|Day 2||Thimphu Sightseeing||Sightseeing in Thimphu (2320m) includes visits to, National Library which was established in 1967 and has many ancient Dzongkha and Tibetan texts); Painting School or the National Institute for Zorig Chusum (the 13 traditional arts and crafts like painting, woodcarving, embroidery and statue making; National Memorial Chorten which was built in 1974 in memory of the third King of Bhutan; Semtokha Dzong which is about five kilometres south of Thimphu. Semtokha Dzong was built in 1629 by Shabdrung Ngawang Namgyal. Today it houses the Institute for Language and Culture Studies.); Tashichhodzong the seat of the government of Bhutan. It houses the secretariat, the Throne Room, His Majesty's secretariat, the Ministry of Home and Cultural Affairs and the Ministry of Finance. If the sightseeing falls on the weekend you can visit Thimphu's open vegetable market where farmers from the nearby regions gather to sell their produce.|
|Day 3||Thimphu to Punakha / Wangduephodrang||The first stop on this road journey is at Dochula pass at 3,140 meters. Dochula is about 23 kilometres from Thimphu and during a clear day it offers a clear view of the Himalayas. After refreshments in Dochula the journey continues to Punakha. Lunch will be served at the hotel. After lunch sightseeing in Punakha and Wangduephodrang. Punakha Dzong was built in 1637 and was the former capital of Bhutan. It lies at the confluence of the Mo Chu (female river) and the Pho Chu (male river). Punakha Dzong still serves at the winter residence as the winter residence of the Central Monk Body. Wangduephodrang is about 21 kilometres from Punakha and its dzong which sits on the top of the high ridge was built in 1638. The ridge provides a panoramic view of the valley. Return to hotel where dinner will be served.|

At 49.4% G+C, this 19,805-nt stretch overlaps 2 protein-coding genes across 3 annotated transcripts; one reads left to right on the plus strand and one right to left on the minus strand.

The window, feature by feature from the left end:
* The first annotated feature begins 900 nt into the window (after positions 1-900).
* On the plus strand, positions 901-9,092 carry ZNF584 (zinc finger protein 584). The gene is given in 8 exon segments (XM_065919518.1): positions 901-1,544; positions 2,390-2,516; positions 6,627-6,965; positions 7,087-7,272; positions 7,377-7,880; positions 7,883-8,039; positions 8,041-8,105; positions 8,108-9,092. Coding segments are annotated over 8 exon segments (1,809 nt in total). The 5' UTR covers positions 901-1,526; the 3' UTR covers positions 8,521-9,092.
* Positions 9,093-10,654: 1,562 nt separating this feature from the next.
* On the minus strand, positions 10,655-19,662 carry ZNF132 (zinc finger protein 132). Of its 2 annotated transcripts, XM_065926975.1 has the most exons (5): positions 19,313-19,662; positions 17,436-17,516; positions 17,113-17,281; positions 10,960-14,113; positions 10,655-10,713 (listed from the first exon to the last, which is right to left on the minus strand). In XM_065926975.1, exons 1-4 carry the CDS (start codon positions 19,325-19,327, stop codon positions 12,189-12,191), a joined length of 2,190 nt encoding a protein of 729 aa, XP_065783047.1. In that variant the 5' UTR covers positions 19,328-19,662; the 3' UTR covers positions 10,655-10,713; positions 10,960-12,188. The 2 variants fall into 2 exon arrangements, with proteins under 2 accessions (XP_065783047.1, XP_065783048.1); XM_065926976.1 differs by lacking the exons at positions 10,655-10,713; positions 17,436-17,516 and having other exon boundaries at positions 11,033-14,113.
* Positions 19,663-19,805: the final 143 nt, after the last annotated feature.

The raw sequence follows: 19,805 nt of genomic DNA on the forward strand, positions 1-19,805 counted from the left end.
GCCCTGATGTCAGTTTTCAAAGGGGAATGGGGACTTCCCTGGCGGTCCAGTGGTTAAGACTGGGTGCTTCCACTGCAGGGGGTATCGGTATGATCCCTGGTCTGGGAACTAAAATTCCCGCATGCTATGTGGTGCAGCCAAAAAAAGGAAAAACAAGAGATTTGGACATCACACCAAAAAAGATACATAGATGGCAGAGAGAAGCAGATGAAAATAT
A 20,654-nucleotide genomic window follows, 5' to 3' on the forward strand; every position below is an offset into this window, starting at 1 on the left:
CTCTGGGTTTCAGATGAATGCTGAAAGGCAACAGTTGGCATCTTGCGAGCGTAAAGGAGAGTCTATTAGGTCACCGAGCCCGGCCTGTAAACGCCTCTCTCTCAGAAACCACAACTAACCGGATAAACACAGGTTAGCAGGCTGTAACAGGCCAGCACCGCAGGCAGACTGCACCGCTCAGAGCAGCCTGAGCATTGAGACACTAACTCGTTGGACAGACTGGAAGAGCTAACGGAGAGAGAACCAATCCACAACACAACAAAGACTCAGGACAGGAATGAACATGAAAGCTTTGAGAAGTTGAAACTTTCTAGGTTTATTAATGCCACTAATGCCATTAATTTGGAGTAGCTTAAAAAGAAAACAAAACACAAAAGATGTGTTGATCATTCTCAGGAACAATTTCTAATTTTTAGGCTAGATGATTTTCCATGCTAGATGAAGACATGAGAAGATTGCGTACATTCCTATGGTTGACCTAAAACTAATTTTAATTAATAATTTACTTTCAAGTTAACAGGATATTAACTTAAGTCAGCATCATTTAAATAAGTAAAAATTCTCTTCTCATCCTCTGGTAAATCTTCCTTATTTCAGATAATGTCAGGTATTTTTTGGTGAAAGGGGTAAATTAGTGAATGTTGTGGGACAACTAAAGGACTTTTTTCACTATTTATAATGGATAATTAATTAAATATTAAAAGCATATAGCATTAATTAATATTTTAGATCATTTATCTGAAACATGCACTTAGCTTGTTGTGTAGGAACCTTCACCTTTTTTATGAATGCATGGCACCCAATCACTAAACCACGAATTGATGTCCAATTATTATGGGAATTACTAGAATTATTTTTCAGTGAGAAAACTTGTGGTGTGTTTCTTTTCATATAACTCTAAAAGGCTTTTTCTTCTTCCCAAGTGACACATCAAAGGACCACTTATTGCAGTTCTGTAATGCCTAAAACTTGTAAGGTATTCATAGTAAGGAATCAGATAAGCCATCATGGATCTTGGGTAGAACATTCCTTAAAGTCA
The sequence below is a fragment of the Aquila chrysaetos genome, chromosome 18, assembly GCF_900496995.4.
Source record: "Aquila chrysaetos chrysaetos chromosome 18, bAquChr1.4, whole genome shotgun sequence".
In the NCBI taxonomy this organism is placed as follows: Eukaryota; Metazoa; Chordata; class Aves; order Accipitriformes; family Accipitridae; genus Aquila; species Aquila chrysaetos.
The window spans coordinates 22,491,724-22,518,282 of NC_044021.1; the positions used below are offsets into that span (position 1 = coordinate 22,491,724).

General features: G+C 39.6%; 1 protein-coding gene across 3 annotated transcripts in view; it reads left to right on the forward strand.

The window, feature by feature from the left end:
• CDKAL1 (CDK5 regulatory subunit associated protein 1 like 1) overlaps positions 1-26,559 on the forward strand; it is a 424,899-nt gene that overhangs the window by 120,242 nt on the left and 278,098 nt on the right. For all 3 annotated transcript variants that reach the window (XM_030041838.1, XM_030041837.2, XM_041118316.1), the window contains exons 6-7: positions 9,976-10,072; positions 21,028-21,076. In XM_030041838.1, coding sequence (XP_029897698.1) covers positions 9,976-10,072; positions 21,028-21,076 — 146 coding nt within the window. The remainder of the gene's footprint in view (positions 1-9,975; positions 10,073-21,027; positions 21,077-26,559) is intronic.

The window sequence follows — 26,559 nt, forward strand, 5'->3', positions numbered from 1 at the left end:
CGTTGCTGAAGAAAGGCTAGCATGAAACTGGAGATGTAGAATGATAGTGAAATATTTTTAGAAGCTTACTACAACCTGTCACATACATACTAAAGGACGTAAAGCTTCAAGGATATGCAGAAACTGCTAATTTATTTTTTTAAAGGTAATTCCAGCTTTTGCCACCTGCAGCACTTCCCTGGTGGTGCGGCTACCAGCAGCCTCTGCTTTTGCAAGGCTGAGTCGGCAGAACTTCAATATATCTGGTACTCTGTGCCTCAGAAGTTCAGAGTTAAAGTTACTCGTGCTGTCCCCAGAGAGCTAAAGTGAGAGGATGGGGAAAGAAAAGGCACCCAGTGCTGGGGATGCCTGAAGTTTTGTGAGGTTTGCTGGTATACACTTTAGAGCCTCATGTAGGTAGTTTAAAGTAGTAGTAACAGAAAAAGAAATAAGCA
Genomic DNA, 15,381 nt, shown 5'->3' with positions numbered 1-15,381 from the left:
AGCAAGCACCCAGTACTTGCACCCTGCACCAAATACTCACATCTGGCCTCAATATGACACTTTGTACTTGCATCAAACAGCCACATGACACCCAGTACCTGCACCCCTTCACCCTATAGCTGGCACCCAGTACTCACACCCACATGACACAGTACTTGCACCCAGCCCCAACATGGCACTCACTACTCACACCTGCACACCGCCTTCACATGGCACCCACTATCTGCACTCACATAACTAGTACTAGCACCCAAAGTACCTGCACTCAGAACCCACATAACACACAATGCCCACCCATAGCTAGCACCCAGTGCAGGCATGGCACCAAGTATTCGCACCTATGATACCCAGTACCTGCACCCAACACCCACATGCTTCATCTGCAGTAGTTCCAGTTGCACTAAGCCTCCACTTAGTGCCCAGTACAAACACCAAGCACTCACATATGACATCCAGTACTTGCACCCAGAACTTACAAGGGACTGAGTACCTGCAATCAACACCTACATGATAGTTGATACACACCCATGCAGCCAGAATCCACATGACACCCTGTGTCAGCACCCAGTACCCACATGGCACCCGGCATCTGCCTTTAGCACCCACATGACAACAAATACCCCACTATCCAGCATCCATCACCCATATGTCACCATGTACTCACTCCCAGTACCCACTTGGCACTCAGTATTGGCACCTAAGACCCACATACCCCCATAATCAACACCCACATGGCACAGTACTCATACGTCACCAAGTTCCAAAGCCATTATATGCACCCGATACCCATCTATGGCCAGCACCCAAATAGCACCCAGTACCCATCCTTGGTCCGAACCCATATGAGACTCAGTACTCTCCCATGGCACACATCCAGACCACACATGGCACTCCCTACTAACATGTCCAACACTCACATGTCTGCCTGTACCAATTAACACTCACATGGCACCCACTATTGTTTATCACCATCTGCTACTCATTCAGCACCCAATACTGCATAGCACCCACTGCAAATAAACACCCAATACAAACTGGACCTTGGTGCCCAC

|Day 4||Wangduephodrang / Punakha to Trongsa||After the breakfast drive to Trongsa. Trongsa is 129 kilometers from Wangduephodrang. Check-in to hotel. Check-in to the hotel.|
|Day 5||Trongsa Sightseeing, Drive Trongsa to Bumthang||After breakfast visit Trongsa Dzong, one of Bhutan's oldest historical, political and religious monuments also known as Druk Minjur Chhoekhor Rabtentse Dzong. Built 463 years ago, Trongsa dzong sits on a high on ridge overlooking the Mangde Chhu (river) and represents an important link with Bhutan's precious institution of monarchy. It was the dzong where future Kings formalsed their ascension as Chhoetse Penlop before ascending the Golden Throne. His Royal Highness the Crown Prince, Dasho Jigme Khesar Namgyel Wangchuck's investiture ceremony as the Chhoetse Penlop in Trongsa Dzong took place on October 30, 2004. Visit Ta Dzong, the watchtower of the Trongsa Dzong. The chapel inside the tower is dedicated to the Jigme Namgyal, the 19th century Trongsa penlop (governor). After the Lunch Drive to Bumthang, 68 kilometres away. It is one of the easier and scenic drives as it passes through many villages and monasteries as the highway enters the Bumthang valley. Check in to Hotel.|
|Day 6||Bumthang Sightseeing||After the breakfast Visit Jakar Dzong, the largest Dzong in Bhutan. It has a circumference of 1500 metres. Visit the Kurje Lhakhang, Jambay Lhakhang, Tamshing Monastry and the Swiss Farm. Check in to Hotel.|
|Day 7||Bumthang to Paro Via Thimphu||Drive to Paro after the breakfast. Lunch on the way in Thimphu. Overnight at Paro.|
|Day 8||Paro Sightseeing||After breakfast, visit the National Museum housed in the Ta-Dzong which was built in 1656 and served as the watch tower of Paro Dzong in the past. Visit Paro Dzong, also called the Rinchen Phug Dzong, which means fortress on a heap of Jewels. Paro Dzong is one of the most impressive and well-known dzongs of Bhutan and was built in 1644. After lunch in town, proceed towards Drukgyel Dzong, 14 kilometres from the Paro town. Also known as the fortress of victory Drukgyel Dzong was built by Shabdrung Ngawang Namgyal in 1649 to commemorate the victory over Tibetan invaders in 1644. Enroute to Drukgyel you can view the Taktshang monastery perched on a cliff about 900 metres above the valley floor. Legend has it that Guru Rinpoche, who brought Buddhism to Bhutan in the eighth century flew to a cave in Taktshang spot on a tigress and mediated for three months. Return to the hotel. Dinner in hotel.|
|Day 9||Taksang Excursion||After breakfast, drive for about eight kilometres north of Paro town to visit Bhutan's most well known monastery, Taktshang or Tiger's Lair perched on a cliff 900 metres above the valley floor. Legend has it that Guru Rinpoche, who brought Buddhism to Bhutan in the eighth century flew to a cave in Taktshang spot on a tigress and mediated for three months. The trek to the monastery and back takes about four hours. Drive back to the Hotel.|
|Day 10||Departure||After an early breakfast, our representative will see you off at the Paro International Airport.|